The fission of a Uranium-235 nucleus is triggered by the absorption of a slow neutron. The resulting fission products are two or three neutrons (which can go on to trigger more fissions, resulting in a chain reaction), and two smaller but similarly sized nuclei.
Hydrogen fusion releases a tremendous amount of energy. However, for hydrogen nuclei to come close together, they must first overcome the very strong electrical repulsive forces between the positively charged nuclei. This is why fusion can only occur at high temperature.
This comic depicts a rally for protons to overcome their “differences”, so as to fuse together and shine as a new star is born. Haha.
Radioactive decay is spontaneous, meaning the rate of decay is unaffected by external factors such as pressure and temperature.
This comic depicts some radioactive nuclei subjecting themselves to heat torture in the mistaken belief that it can postpone their eventual demise. Haha.
During a beta decay, a proton in the nucleus actually transforms into a neutron (that remains in the nucleus) and a high-energy electron (that is emitted as beta radiation).
This comic is wacky depiction of this incredible transformation. Haha.
During an gamma decay, an excited nucleus de-excites by ejecting a gamma photon.
This comic is a wacky depiction of this “calming down” process.
Half-life is the AVERAGE time taken for the activity of a sample of radioactive nuclide to halve.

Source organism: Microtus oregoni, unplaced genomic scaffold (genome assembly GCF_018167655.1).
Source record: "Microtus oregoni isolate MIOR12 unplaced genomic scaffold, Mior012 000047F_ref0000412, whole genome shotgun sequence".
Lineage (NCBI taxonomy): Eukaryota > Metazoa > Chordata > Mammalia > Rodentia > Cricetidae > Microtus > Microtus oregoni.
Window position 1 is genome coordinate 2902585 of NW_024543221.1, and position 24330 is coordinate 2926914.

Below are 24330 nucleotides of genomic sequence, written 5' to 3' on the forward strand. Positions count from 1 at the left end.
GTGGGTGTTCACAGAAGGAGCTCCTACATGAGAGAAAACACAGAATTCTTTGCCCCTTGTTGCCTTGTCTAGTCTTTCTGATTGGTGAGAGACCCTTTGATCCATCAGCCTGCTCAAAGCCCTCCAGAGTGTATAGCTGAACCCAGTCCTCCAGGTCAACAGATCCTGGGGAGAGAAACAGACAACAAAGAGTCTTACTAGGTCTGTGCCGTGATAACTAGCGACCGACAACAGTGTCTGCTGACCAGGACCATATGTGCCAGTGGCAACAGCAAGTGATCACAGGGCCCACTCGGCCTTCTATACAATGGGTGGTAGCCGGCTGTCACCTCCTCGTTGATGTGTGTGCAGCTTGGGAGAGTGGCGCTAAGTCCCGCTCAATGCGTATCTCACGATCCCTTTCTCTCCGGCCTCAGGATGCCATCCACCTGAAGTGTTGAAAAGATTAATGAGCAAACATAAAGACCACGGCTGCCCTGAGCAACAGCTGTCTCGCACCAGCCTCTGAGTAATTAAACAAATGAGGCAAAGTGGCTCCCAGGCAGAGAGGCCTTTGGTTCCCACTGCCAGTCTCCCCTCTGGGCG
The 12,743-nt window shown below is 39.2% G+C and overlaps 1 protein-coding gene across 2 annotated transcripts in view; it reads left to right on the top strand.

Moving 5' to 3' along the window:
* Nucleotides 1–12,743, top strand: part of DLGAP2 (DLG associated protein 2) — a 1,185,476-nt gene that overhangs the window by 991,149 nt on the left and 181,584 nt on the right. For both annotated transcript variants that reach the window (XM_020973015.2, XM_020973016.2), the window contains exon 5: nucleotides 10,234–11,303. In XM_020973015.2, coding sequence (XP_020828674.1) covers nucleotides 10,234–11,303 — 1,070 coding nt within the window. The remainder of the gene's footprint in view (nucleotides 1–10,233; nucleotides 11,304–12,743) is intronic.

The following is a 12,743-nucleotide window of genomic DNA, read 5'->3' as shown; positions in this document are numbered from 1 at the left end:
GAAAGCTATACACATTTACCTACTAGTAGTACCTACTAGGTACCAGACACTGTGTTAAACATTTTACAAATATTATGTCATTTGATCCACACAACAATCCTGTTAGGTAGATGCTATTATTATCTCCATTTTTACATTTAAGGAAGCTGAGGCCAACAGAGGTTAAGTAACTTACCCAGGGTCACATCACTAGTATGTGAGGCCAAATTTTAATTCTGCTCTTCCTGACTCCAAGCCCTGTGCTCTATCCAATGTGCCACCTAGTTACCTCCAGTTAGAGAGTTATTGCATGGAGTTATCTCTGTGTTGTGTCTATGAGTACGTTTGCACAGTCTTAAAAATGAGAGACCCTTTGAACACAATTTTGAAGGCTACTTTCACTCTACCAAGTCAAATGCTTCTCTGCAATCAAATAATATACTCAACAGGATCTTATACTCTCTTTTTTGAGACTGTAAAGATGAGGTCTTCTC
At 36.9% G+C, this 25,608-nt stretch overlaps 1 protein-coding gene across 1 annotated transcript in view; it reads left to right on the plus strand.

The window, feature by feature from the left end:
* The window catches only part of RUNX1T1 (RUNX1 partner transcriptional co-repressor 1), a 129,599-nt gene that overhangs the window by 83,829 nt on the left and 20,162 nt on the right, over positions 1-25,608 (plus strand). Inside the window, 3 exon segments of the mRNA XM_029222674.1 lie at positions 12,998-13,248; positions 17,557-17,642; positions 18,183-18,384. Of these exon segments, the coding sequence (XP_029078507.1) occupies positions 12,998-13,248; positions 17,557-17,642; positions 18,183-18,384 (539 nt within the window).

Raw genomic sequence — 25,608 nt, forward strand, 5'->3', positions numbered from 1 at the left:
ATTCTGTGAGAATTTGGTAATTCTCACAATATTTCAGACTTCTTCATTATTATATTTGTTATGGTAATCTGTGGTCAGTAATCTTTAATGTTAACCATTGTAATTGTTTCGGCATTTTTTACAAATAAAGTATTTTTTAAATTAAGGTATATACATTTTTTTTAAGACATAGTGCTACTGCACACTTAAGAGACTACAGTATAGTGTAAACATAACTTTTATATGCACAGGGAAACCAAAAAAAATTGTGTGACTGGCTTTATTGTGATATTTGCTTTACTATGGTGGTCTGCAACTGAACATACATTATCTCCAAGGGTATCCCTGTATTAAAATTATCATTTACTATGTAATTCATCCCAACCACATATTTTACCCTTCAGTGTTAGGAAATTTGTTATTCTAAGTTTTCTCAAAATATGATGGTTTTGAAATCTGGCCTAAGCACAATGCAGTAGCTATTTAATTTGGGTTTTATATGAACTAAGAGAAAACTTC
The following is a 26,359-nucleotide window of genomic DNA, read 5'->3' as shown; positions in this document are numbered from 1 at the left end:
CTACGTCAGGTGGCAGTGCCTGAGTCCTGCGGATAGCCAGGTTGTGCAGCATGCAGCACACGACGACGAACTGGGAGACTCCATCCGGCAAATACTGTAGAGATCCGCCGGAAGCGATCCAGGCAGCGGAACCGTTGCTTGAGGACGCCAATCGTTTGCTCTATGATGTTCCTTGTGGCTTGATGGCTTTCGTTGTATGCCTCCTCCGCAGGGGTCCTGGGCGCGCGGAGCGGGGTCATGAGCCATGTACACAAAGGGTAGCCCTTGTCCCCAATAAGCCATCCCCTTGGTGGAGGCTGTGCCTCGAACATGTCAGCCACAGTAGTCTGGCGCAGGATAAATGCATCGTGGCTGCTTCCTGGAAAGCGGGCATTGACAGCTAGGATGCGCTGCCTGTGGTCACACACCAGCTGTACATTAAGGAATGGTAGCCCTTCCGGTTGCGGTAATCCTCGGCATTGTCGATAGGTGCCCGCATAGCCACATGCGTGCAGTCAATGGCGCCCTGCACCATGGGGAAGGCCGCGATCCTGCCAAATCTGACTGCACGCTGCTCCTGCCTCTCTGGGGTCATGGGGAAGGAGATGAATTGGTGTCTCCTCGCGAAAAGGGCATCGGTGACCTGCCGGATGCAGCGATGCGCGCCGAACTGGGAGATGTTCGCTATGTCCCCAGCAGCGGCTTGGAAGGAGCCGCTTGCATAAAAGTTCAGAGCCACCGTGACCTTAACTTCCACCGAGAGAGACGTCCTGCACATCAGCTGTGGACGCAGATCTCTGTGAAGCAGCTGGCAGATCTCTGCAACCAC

This comic depicts half the candidates in the examination hall getting “killed” after every 30 minutes, corresponding to a half-life of 30 minutes. Haha.
* Do realize that for actual radioactive decay, a large number of nuclei must be present for half-life to be relevant. Also, radioactivity is random in nature so not exactly half will always decay in exactly one half-life.
At the 10th half-life, the number of undecayed radioactive nuclei in a sample would have dropped to (1/2)10 = 1/1024 of the original number.
In this comic, the sole survivor of 1024 siblings celebrates his 10th half-life alone. So sad.
* Do realize that for actual radioactive decay, the number of nuclei must be large in order for the decay rate to adhere to the exponential decay function. Also, radioactivity is random in nature so not exactly half will always decay in exactly one half-life.
Radioactivity is a random process. Meaning the probability of decay is uniform across all the nuclei in the sample. So even though we totally cannot predict which and when an individual nucleus will decay, we can predict that about half of them will always decay after one half-life.
In this comic, this hard fact of life is revealed to a group of helpless nuclei who have zero control over their own fate. Haha.
The helium-4 nucleus carries away most of the energy released during the alpha-decay. The daughter nuclide recoils.
Rutherford interrogated the atom to find out its composition, by firing alpha particles into the atom. Haha.
This comic depicts the famous analogy by Rutherford.